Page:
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Yet soft by nature, more a dupe than wit,
Once, and but once, his heedless youth was bit,
P. Ver. 375. Welfted's Lye.] This man had the impudence to tell in print, that Mr. P. had occasioned a Lady's death, and to name a perlon he never heard of. He also publifh'd that he libell'd the Duke of Chandos; with whom (it was added) that he had lived in familiarity, and received from him a present of five hundred pounds : the falsehood of both which is known to his Grace. Mr. P. never received any present, farther than the subscription for Homer, from him, or from Any great Man whatsoever. P.
To please a Mistress one afpers’d his life;
Ver. 378. Let Budgel] Budgel, in a weekly pamphlec called the Bee, bestowed much abuse on him, in the imagination that he writ some things about the Last Will of Dr. Tindal, in the Grubftreet Journal; a Paper wherein he never had the least hand, direction, or supervisal, nor the least knowledge of its Author.
VER. 379. except his Will] Alluding to Tindal's Will : by which, and other indirect practices, Budgell... to the exclusion of the next heir, a nephew, got to him. felf almost the whole fortane of a man entirely unrelated
VER. 381. His father, mother, &c.] In some of Curls and other pamphlets, Mr. Pope's father was said to be a Mechanic, a Hatter, a Farmer, nay a Bankrupt. But, what is stranger, a Nobleman (if such a Reflection could be thought to come from a Nobleman) had dropt an allusion to that pitiful untruth, in a paper called an Epiftle to a Doctor of Divinity: And the following line,
Hard as thy Heart, and as thy Birth obscure, had fallen from a like Courtly pen, in certain Verses to the Imitation of Horace. Mr. Pope's Father was of a Gentleman's Family in Oxfordshire, the head of which was the Earl of Downe, whose sole Heiress married the Earl of Lindsey–His mother was the daughter of William Turnor, Esq. of York: She had three brothers, one of whom was killed, another died in the service of King Charles; the eldest following his fortunes, and becoming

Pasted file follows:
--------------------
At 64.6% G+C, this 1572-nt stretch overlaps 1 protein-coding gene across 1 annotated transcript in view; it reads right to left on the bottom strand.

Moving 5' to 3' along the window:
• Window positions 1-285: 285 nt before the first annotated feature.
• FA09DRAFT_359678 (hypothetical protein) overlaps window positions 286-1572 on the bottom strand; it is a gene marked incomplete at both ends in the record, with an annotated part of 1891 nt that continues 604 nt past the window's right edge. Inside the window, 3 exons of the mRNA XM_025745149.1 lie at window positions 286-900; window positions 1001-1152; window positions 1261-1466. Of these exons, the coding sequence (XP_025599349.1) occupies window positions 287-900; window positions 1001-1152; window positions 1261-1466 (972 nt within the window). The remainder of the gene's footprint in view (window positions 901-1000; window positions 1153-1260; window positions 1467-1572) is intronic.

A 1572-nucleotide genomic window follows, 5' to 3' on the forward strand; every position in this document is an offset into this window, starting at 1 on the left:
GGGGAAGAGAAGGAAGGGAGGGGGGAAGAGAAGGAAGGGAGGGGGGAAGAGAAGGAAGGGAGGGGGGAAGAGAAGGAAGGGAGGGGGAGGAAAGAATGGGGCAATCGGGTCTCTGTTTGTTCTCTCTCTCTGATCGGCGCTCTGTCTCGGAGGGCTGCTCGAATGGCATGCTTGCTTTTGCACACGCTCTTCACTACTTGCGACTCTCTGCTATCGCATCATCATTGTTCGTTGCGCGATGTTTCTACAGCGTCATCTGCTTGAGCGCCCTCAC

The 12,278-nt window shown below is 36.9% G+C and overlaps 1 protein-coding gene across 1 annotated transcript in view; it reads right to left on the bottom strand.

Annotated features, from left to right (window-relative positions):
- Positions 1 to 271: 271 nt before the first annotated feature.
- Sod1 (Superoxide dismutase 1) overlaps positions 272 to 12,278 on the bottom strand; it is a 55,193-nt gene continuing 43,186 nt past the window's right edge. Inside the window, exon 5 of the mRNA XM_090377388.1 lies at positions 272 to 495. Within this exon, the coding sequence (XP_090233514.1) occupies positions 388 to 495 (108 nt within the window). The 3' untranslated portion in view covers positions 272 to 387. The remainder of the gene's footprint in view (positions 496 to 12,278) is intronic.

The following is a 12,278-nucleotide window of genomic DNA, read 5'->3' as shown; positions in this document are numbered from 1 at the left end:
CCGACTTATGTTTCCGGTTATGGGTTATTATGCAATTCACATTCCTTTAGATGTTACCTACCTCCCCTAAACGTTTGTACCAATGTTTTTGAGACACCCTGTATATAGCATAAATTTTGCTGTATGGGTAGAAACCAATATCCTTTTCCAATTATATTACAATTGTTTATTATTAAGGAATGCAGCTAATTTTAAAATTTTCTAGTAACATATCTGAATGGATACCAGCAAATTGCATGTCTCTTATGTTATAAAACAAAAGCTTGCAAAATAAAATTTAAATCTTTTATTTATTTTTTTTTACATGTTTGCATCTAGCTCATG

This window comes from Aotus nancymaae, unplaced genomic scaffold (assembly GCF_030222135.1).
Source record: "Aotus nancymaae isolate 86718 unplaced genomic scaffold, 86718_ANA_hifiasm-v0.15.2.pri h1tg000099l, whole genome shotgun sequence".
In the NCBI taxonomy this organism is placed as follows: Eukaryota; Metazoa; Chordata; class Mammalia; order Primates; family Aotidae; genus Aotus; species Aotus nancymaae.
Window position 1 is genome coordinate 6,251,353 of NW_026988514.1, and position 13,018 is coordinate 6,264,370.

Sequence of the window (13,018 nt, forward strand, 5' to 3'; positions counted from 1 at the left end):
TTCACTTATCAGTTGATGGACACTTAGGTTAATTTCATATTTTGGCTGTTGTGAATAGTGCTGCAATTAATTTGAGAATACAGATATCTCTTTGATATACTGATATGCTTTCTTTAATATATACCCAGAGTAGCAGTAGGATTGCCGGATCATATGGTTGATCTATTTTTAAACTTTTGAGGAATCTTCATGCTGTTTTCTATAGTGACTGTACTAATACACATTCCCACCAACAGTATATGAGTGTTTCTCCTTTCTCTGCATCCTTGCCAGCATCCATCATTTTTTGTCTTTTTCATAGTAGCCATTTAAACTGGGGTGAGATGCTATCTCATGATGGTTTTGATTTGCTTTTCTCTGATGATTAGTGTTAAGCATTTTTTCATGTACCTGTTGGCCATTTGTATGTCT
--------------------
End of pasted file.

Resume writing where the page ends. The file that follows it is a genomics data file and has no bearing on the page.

Yet why ? that Father held it for a rule,
Of gentle blood (part shed in Honour's cause,
390 And better got, than Bestia's from the throne. Born to no. Pride, inheriting no Strife, Nor marrying Discord in a noble wife, Stranger to civil and religious rage, The good man walk'd innoxious thro' his age. 395
Notes. a general officer in Spain, left her what estate remained after the sequestrations and forfeitures of her familyMr. Pope died in 1717, aged 75 ; She in 1733, aged 93, a very few weeks after this poem was finished. The fol. lowing infcription was placed by their fon on their Monument in the parish of Twickenham, in Middle sex,
QUI. VIXIT. ANNOS. LXXV, OB. MDCCXVII.
XCIII. OB, MDCCXXXIII.
No Courts he saw, no fuits would ever try,
404 Who sprung from Kings shall know less joy than I.
O Friend I may each domestic bliss be chine!
And of myself, too, something must I say?
Preserve him social, chearful, and serene,
Notes. Ver. 417. And just as rich as when he serv'd a Queen.] An honeft compliment to his Friend's real and unaffected disipterestedness, when he was the favourite Physician of Queen Anne.
Ver. 418. A. Wbetber this bleffing, &c.] He makes his friend close the Dialogue with a sentiment very expressive of that religious resignation, which was the Character both of his temper, and his piety.